Think instead of being lent the wings of a dove and soaring among the clouds for moments all too brief, the corporeal magnificence of the earth below, and above, the unfathomable mysteries of the universe receding into the limitless distance. Your heart bursts with elation, your mind fills with wisdom, but alas, the ethereal beauty of the album reaches its end, and so too does your tranquil journey through the skies. (more after the jump . . .)
(TheMadIsraeli delivers another installment of Revisiting the Classics, focusing on a personal favorite of mine.)
Shit is on now.
If you don’t know who this band is, you shouldn’t even be reading a site called No Clean Singing. Dying Fetus are the kind of elite, prestige-incarnate band whose achievements you wish you were capable of achieving with your sorry lives. [EDITOR’S NOTE: I’m sure TheMadIsraeli wasn’t really talking about you — just some other poor schmucks who, unlike you, and your close friends, are incapable of grand achievements.]
This is one of those bands whose every album I possess. Love every album, every song, every riff, every breakdown, you name it. Dying Fetus, Suffocation, and Vader are my elite of death metal, and so far no one else has earned admission to their company. Killing On Adrenaline (1998) is the album when the band (or maybe, in the end, more specifically, guitar-brutalizer and guttural-barker John Gallagher) found their sound. After a couple of VERY prototype-sounding releases, the formula found on Killing On Adrenaline became the solidified sound that would continue to mark the music of the band and its various incarnations up to this very minute.
I know that most people, when talking about the classic Dying Fetus album, would go to the band’s release after this one, Destroy The Opposition. While that album is great, there is a rawness and energy on Killing that it doesn’t have, most likely a product of the band’s excitement in discovering who they were. This album also features most of the so-called classic Dying Fetus lineup — vocalist/bassist Jason Netherton, guitarist and mastermind John Gallagher, rhythm guitarist Brian Latta, and drummer Kevin Talley. (more after the jump . . .)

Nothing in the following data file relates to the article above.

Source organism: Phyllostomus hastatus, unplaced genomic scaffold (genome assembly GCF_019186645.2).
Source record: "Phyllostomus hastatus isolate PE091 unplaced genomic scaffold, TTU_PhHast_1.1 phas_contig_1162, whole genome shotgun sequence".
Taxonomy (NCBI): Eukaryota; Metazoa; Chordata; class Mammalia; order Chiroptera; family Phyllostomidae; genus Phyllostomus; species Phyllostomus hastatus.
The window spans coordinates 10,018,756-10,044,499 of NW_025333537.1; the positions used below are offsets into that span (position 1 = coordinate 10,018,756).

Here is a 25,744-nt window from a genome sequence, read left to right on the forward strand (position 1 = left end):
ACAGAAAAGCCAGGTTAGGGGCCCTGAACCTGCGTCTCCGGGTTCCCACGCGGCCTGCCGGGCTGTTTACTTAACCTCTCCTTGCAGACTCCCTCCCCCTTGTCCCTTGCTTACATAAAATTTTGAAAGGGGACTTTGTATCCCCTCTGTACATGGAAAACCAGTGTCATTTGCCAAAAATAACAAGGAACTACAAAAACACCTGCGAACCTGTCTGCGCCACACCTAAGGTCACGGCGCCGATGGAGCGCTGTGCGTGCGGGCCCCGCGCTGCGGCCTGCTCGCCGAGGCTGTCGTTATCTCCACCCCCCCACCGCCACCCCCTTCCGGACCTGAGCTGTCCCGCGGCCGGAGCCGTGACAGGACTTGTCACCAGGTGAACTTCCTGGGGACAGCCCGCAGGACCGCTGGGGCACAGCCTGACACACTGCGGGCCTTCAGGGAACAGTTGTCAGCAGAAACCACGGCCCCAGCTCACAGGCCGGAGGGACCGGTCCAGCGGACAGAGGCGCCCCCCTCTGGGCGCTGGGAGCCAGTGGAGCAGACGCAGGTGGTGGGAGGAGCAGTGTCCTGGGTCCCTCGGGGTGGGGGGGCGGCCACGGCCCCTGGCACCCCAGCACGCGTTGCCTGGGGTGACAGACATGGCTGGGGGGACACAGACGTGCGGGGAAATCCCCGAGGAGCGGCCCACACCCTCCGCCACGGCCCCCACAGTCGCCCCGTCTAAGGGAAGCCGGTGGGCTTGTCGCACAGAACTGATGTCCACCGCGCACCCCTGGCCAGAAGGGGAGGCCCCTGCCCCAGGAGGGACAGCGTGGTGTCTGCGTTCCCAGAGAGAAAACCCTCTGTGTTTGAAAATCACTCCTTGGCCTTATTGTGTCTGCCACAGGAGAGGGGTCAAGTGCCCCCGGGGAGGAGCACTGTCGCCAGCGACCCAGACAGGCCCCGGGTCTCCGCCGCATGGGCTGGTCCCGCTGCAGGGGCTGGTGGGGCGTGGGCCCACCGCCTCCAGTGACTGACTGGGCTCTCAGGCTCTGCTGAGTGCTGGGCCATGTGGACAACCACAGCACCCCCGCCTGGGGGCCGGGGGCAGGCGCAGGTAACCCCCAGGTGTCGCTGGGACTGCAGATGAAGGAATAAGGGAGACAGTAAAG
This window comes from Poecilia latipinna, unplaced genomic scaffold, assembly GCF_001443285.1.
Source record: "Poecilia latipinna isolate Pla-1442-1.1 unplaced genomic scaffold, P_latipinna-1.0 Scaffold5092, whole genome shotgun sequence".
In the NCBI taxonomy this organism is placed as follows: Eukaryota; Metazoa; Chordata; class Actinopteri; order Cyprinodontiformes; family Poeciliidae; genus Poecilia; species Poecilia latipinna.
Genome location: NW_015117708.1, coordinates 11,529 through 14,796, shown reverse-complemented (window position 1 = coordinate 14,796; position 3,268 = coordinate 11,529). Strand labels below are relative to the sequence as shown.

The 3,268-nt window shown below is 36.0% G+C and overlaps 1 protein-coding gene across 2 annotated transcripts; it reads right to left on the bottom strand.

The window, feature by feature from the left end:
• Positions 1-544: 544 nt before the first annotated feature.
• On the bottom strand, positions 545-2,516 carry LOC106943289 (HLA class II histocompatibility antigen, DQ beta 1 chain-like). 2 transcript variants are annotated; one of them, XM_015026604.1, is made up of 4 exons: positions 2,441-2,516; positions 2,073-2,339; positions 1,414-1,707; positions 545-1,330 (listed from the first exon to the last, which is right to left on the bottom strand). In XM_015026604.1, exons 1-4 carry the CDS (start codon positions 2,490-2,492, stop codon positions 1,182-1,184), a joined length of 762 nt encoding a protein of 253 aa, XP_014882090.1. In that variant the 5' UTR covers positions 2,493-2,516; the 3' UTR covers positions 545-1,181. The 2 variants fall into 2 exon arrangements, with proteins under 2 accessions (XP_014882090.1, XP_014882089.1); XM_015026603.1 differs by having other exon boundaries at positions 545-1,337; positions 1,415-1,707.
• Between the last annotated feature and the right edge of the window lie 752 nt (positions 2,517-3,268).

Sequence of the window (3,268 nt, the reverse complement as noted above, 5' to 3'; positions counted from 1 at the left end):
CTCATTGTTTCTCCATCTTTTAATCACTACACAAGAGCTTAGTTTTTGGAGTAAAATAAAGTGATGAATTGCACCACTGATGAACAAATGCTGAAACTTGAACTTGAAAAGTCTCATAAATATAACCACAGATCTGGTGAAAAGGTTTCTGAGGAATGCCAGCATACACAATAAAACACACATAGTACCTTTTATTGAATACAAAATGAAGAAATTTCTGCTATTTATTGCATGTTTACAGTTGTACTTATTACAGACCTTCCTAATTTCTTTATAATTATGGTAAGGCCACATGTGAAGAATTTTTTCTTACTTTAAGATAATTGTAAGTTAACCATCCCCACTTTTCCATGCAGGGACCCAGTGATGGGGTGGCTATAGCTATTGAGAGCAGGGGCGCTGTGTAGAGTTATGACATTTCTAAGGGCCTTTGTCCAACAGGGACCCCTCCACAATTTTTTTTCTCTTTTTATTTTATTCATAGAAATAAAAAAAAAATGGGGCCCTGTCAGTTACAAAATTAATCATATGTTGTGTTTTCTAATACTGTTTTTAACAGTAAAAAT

(Andy Synn reviews the latest album from Finland’s Ghost Brigade, and after that we’ve got the new official video for “Clawmaster”.)
Finnish gloom-merchants Ghost Brigade return with their third album, Until Fear No Longer Defines Us. Befitting its beautiful artwork, the album has a full and evocative sound; lush, melancholy melodies shimmering like starlight atop mountains of heaving, Neurosis-esque riffage, while subtle keyboard embellishments (provided once again by Swallow The Sun’s Aleksi Munter) provide unobtrusive, yet unashamedly progressive undercurrents.
Compared to its predecessors, this record is more exposed and more wide-open, less claustrophobic and confined, yet in many ways just as oppressive in its heavy, dark atmosphere. Colder and more sombre than the albums that came before it, it is as if, stepping outside of their self-imposed isolation, the architects have become aware of the vastness of the sky above them and of the oppressive, stupefying insignificance of themselves in the grander scheme of things.
Opening with the acoustic ode to woe that is “In The Woods”, the album throws a curveball right from the off, skilfully adept fingers plucking out elegant melodies from weeping nylon strings as vocalist Manne Ikonen breathes life into a tale of sorrow and broken dreams with his clear and sophisticated vocals. (more after the jump . . .)